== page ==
George Washington seemed to have understood the nature of the land as the best of our farmers and gardeners do today . But even our national hero and first president had his gardening difficulties; not every planting was successful, and usually the weather was at fault. In the spring of 1792, 196 plants were delivered to Mount Vernon from a nursery in Philadelphia. In the autumn 39 more had to be purchased to replace those lost during a long, hot summer.

Still, who can deny that summers are a lovely time in a garden? The growth is lush, the displays are lavish, and there's a stillness about a summer garden that does not exist in the other seasons.

And when the heat of summer is at its muggy worst and when the haze in the sky turns a summer's day oppressive, then that is the time to stroll through a peaceful garden any garden. When we need a little something extra, well, that's when a garden seems to be the most giving.

The folks with the green thumbs know that there's something universal in every garden, an ambience made up mostly of feelings. Others sense it too-not just gardeners. A formal and well-tended garden gives comfort to many, and for some, so does a wild garden. There are feelings of whimsy and gentleness present in gardens. Some gardens offer a refreshing escape from a busy schedule or troubled thoughts or, simply, offer a feeling of peace.

Feelings. That's what gardens are all about. George Washington felt the pleasure of the garden deep in his soul. And when we breathe in the life of a garden, any garden, we each understand the nurturing offered there -and we become aware that there could be a bit of the Cincinnatus in each of us.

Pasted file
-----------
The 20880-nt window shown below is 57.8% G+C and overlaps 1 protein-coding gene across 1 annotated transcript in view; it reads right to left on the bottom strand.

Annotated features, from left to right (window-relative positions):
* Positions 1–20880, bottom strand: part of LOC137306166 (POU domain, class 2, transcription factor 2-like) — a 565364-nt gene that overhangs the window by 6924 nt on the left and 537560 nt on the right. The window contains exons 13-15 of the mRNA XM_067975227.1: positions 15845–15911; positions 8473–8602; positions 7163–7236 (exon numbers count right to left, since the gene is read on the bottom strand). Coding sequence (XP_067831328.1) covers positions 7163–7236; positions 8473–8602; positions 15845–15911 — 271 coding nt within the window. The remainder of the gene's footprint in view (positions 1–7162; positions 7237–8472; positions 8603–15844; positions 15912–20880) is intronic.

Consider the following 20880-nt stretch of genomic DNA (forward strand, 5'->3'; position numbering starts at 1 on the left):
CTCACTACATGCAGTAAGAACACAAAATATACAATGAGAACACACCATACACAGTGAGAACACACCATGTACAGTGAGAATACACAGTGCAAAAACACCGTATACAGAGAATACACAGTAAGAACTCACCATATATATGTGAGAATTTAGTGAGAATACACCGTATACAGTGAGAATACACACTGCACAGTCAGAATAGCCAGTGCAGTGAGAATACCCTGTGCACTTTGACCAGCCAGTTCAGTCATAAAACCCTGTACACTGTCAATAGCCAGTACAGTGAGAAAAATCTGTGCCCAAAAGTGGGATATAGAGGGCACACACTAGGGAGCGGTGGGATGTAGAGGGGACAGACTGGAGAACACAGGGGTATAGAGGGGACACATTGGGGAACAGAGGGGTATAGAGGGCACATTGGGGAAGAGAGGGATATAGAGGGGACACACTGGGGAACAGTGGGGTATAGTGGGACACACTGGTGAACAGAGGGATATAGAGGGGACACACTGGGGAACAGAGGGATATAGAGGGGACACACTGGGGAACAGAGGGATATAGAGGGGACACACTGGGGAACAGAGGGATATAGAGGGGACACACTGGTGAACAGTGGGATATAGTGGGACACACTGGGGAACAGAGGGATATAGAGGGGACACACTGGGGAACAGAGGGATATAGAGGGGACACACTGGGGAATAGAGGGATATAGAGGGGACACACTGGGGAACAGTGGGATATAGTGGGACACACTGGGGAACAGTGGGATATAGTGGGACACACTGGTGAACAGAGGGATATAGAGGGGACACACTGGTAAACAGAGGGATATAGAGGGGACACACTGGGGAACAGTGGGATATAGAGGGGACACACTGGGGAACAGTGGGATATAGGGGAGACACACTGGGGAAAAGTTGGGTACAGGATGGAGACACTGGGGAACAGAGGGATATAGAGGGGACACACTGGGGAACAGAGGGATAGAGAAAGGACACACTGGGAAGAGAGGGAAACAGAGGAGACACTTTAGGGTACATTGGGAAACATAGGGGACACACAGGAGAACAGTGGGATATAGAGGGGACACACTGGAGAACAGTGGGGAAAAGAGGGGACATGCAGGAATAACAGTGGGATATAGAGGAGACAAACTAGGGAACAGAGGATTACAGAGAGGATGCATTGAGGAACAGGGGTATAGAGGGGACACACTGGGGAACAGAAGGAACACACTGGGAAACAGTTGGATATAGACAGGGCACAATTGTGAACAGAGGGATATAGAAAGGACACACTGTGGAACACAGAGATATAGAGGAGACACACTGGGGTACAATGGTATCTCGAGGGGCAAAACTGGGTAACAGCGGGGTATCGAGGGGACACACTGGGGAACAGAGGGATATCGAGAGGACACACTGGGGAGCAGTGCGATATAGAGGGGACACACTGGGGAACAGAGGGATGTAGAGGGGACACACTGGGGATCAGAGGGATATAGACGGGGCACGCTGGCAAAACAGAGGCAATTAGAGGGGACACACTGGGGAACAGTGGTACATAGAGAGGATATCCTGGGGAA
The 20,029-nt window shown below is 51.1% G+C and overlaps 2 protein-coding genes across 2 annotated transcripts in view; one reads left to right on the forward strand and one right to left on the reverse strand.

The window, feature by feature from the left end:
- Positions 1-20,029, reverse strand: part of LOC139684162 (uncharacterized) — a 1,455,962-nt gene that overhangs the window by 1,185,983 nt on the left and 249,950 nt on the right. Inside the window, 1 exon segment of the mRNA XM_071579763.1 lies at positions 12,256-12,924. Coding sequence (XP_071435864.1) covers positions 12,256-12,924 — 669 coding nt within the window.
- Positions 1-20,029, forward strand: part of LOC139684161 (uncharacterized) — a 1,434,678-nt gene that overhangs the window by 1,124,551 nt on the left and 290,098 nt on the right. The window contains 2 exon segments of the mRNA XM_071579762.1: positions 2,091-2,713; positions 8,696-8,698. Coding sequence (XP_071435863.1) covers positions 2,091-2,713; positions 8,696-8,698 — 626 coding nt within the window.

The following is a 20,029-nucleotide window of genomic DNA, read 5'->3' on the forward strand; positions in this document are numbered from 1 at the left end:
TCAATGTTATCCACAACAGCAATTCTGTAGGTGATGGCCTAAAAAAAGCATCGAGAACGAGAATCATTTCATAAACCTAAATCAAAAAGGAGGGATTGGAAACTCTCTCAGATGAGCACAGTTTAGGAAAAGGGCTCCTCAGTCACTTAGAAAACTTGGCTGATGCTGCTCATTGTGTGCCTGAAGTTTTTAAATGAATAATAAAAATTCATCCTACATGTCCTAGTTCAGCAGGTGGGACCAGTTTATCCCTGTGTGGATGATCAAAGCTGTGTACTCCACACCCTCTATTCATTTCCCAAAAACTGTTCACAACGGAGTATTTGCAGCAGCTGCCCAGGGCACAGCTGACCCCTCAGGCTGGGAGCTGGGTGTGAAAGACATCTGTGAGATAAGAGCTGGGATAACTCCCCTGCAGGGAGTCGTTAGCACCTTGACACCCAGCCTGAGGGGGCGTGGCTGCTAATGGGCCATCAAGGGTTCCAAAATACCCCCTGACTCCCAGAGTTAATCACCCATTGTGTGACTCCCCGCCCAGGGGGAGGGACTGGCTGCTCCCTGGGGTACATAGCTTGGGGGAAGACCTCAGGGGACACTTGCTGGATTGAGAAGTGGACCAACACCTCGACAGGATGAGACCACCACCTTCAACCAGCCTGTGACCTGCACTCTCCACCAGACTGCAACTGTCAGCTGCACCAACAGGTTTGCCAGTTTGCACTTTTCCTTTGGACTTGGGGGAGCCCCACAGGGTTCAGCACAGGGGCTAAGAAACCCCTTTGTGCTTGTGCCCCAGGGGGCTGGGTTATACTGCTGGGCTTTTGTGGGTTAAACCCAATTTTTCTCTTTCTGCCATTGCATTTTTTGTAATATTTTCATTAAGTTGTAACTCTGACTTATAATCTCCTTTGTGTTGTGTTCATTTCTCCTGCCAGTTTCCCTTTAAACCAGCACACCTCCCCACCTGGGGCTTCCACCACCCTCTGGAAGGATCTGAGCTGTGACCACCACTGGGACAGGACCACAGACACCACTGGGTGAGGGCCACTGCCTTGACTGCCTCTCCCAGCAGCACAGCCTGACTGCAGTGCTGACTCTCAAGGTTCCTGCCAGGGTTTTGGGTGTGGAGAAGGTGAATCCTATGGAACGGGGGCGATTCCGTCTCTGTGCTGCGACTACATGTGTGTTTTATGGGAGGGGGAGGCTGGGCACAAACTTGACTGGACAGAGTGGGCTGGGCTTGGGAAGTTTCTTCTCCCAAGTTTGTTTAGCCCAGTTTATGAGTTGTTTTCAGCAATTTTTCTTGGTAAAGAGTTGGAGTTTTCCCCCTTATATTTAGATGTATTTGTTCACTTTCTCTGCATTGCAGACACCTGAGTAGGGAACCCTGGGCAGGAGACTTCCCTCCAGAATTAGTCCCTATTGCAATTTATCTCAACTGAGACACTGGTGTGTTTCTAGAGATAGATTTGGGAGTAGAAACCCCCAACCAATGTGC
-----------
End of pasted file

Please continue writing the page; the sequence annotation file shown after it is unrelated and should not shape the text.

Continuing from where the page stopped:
When you visit

Mount Vernon Mansion is just 15 miles form Washington, DC. Take the "South to Mount Vernon" exit off the 14th Street Bridge and follow the George Washington Memorial Parkway the entire 15 miles. Just 7 miles south of Washington you'll pass through the historic seaport town of Old Town Alexandria; this is a lovely place to visit and dine. The Mount Vernon Estate is open every day of the year. The hours form March through October are 9 to 5; and from November through February, 9 to 4 daily/ Ther's a snack bar at the entrance as well as an elegant restaurant. Cruise to Mount Vernon if you'd like. The Spirit of Mt. Vernon leaves Washington from Pier 14 & Water Street SW and travels the Potomac River from DC to Mount Vernon in spring, summer, and early fall.

For Further Information

Mount Vernon can be reached by calling 703-780-2000. For information on touring in northern Virginia, contact Alexandria Tourist Council, 221 King St., Alexandria, VA 22314. In Fairfax County, Virginia, write the Office of Tourism and Visitors Services, 8300 Boone Blvd., Suite 450, Vienna, VA 22180. In nearby DC write the Washington Convention and Visitors Association, 1575 I St. NW, Suite 250, Washington DC 20005.

Additional Reading?

A book titled The Gardens & Grounds at Mount Vernon (How George Washington Planned and Planted Them), by Elizabeth Kellam de Forest, is available from the museum shop at the estate. Write: Mount Vernon Museum Shop, Mount Vernon, VA 22121.
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Copyright 1989 Gale, Cengage Learning. All rights reserved.

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Title Annotation:gardens of Mount Vernon
Author:Lopez, Jane Ford
Publication:Saturday Evening Post
Date:Jul 1, 1989